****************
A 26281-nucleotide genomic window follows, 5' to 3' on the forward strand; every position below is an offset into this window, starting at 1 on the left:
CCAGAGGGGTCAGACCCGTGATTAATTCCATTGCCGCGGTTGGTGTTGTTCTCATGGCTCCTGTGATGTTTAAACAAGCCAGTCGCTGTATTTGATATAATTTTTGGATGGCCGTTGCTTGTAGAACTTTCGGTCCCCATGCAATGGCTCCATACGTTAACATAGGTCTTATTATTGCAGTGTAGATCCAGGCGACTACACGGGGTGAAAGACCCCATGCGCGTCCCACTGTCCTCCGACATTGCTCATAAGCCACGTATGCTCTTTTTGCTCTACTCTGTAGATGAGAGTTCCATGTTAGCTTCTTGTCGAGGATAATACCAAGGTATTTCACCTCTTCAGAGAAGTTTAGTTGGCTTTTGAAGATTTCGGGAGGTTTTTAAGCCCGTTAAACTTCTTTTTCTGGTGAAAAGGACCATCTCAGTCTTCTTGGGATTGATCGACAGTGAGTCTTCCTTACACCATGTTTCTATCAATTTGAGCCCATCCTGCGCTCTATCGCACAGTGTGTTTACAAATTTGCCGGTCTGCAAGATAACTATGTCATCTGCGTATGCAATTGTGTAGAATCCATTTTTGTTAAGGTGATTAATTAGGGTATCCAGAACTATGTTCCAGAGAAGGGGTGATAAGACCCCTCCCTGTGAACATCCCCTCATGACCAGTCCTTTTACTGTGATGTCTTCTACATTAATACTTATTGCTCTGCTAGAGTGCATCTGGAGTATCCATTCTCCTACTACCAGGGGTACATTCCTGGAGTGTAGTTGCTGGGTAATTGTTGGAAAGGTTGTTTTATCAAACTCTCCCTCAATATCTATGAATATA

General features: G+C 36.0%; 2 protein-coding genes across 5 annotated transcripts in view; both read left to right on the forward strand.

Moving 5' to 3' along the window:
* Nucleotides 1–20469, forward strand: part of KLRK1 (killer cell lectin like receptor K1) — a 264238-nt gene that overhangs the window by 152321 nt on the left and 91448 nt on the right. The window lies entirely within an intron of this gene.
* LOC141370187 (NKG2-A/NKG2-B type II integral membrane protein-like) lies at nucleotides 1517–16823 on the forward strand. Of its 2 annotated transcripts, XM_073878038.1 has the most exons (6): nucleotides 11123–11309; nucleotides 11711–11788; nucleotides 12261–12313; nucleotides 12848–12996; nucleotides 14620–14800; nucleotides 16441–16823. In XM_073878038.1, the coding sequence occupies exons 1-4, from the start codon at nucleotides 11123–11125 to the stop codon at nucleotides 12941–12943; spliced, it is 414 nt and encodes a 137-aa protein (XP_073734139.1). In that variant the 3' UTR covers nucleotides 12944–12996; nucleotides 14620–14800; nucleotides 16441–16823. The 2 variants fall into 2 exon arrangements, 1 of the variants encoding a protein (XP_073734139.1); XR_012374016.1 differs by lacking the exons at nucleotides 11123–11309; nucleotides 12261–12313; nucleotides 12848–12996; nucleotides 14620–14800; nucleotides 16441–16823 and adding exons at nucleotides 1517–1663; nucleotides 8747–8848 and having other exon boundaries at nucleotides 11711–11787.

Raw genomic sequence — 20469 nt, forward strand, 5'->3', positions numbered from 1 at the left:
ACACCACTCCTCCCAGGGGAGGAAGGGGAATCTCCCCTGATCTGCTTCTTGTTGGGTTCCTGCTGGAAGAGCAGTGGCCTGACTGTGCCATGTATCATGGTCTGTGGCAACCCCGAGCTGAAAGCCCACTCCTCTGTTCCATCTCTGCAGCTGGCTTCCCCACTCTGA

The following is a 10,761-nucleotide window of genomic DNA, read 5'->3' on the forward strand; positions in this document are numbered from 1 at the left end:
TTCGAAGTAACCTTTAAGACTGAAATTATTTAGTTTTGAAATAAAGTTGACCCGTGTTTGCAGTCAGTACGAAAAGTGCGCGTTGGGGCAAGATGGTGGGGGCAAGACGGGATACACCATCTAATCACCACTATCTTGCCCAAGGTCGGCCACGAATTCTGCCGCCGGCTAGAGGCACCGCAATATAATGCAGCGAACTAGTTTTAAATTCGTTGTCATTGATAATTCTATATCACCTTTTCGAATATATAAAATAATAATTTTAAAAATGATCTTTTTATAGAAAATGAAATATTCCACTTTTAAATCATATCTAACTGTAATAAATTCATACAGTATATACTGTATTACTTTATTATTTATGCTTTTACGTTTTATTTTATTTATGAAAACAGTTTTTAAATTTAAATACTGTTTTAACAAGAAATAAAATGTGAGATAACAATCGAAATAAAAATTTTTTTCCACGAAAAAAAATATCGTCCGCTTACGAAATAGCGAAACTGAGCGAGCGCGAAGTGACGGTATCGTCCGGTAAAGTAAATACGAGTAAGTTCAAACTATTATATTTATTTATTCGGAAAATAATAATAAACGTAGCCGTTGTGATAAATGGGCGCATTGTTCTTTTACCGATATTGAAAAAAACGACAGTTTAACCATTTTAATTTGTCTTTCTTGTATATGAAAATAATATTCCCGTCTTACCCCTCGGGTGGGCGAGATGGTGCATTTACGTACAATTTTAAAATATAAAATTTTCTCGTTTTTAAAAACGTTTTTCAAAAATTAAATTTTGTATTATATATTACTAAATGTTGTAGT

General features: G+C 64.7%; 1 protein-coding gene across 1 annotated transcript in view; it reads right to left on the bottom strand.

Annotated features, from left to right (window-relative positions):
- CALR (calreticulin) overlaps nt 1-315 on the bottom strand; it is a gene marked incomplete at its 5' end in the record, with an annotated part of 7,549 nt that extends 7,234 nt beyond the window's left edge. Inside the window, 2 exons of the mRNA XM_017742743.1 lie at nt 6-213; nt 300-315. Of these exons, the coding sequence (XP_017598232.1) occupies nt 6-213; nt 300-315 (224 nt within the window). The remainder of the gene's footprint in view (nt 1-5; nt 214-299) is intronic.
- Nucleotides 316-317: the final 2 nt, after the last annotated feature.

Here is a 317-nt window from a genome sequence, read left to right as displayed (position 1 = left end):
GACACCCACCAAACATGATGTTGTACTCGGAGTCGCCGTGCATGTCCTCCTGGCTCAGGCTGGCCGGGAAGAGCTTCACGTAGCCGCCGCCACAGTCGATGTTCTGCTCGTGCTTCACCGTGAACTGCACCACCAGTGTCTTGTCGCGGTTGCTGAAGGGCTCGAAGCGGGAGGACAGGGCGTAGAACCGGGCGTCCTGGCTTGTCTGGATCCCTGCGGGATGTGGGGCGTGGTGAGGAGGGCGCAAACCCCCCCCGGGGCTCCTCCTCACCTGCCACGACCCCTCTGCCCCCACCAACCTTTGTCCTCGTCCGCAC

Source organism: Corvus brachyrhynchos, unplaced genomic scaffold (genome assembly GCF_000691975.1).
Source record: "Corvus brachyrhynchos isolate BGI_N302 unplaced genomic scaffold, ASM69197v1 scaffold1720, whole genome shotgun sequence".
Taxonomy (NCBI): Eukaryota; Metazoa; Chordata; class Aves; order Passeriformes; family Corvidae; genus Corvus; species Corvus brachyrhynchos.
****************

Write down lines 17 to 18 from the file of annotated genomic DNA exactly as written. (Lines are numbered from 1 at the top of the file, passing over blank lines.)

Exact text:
Source organism: Corvus brachyrhynchos, unplaced genomic scaffold (genome assembly GCF_000691975.1).
Source record: "Corvus brachyrhynchos isolate BGI_N302 unplaced genomic scaffold, ASM69197v1 scaffold1720, whole genome shotgun sequence".